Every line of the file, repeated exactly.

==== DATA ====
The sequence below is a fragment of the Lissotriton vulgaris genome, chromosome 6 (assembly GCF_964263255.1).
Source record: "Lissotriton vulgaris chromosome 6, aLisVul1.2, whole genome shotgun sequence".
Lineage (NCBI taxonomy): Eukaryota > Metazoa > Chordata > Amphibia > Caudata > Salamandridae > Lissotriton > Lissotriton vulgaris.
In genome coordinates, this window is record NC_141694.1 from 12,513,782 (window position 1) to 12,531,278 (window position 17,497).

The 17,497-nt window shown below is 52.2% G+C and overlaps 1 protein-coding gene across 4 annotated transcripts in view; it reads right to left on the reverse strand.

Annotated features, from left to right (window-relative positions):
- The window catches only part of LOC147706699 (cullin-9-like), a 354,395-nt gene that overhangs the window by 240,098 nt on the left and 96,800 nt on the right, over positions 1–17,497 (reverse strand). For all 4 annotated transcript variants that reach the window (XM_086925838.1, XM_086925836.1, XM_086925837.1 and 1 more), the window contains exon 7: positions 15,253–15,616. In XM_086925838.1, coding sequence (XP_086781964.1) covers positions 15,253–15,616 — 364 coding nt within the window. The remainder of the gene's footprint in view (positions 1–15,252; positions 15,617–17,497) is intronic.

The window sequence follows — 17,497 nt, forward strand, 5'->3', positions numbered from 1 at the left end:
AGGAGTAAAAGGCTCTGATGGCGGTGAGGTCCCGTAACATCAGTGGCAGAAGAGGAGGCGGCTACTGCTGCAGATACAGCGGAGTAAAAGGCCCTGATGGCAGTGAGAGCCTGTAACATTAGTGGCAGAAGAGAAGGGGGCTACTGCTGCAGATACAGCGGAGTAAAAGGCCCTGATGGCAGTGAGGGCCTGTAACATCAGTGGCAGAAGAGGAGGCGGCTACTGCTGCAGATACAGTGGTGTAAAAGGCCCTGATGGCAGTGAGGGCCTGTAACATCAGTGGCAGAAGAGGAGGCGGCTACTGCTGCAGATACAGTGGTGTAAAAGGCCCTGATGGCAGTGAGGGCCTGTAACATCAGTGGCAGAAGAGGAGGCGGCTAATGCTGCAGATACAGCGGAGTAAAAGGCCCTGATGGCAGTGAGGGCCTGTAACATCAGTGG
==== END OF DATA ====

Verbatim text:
The sequence below is a fragment of the Lissotriton vulgaris genome, chromosome 6 (assembly GCF_964263255.1).
Source record: "Lissotriton vulgaris chromosome 6, aLisVul1.2, whole genome shotgun sequence".
Lineage (NCBI taxonomy): Eukaryota > Metazoa > Chordata > Amphibia > Caudata > Salamandridae > Lissotriton > Lissotriton vulgaris.
In genome coordinates, this window is record NC_141694.1 from 12,513,782 (window position 1) to 12,531,278 (window position 17,497).

The 17,497-nt window shown below is 52.2% G+C and overlaps 1 protein-coding gene across 4 annotated transcripts in view; it reads right to left on the reverse strand.

Annotated features, from left to right (window-relative positions):
- The window catches only part of LOC147706699 (cullin-9-like), a 354,395-nt gene that overhangs the window by 240,098 nt on the left and 96,800 nt on the right, over positions 1–17,497 (reverse strand). For all 4 annotated transcript variants that reach the window (XM_086925838.1, XM_086925836.1, XM_086925837.1 and 1 more), the window contains exon 7: positions 15,253–15,616. In XM_086925838.1, coding sequence (XP_086781964.1) covers positions 15,253–15,616 — 364 coding nt within the window. The remainder of the gene's footprint in view (positions 1–15,252; positions 15,617–17,497) is intronic.

The window sequence follows — 17,497 nt, forward strand, 5'->3', positions numbered from 1 at the left end:
AGGAGTAAAAGGCTCTGATGGCGGTGAGGTCCCGTAACATCAGTGGCAGAAGAGGAGGCGGCTACTGCTGCAGATACAGCGGAGTAAAAGGCCCTGATGGCAGTGAGAGCCTGTAACATTAGTGGCAGAAGAGAAGGGGGCTACTGCTGCAGATACAGCGGAGTAAAAGGCCCTGATGGCAGTGAGGGCCTGTAACATCAGTGGCAGAAGAGGAGGCGGCTACTGCTGCAGATACAGTGGTGTAAAAGGCCCTGATGGCAGTGAGGGCCTGTAACATCAGTGGCAGAAGAGGAGGCGGCTACTGCTGCAGATACAGTGGTGTAAAAGGCCCTGATGGCAGTGAGGGCCTGTAACATCAGTGGCAGAAGAGGAGGCGGCTAATGCTGCAGATACAGCGGAGTAAAAGGCCCTGATGGCAGTGAGGGCCTGTAACATCAGTGG